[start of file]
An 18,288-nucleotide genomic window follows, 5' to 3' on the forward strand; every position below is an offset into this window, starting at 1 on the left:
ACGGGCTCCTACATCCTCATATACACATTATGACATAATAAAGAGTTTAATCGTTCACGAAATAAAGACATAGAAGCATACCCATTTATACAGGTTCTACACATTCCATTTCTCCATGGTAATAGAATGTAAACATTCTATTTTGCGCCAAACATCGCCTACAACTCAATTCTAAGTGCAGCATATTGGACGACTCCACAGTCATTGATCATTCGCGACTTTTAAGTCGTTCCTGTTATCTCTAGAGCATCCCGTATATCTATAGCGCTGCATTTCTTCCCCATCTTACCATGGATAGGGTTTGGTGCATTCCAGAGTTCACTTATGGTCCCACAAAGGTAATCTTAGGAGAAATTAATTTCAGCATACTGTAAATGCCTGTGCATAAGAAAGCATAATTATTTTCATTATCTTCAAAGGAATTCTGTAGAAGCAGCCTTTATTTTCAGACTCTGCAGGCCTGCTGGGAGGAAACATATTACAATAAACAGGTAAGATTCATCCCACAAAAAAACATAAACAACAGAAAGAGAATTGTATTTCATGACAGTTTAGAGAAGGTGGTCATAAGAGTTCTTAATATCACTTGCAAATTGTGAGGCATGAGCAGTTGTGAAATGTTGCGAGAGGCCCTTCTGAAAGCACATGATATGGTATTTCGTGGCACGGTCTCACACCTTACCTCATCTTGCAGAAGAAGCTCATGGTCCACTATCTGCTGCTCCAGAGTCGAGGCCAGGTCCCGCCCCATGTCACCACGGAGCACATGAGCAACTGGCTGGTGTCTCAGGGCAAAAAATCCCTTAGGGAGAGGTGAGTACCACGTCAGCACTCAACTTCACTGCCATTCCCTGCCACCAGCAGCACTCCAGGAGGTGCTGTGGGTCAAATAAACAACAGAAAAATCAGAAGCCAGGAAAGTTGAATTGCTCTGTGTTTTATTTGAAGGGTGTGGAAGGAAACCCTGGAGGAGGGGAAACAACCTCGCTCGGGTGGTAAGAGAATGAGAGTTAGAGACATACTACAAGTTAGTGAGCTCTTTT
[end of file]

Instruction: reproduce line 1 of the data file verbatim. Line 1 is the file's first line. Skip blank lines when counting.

An 18,288-nucleotide genomic window follows, 5' to 3' on the forward strand; every position below is an offset into this window, starting at 1 on the left: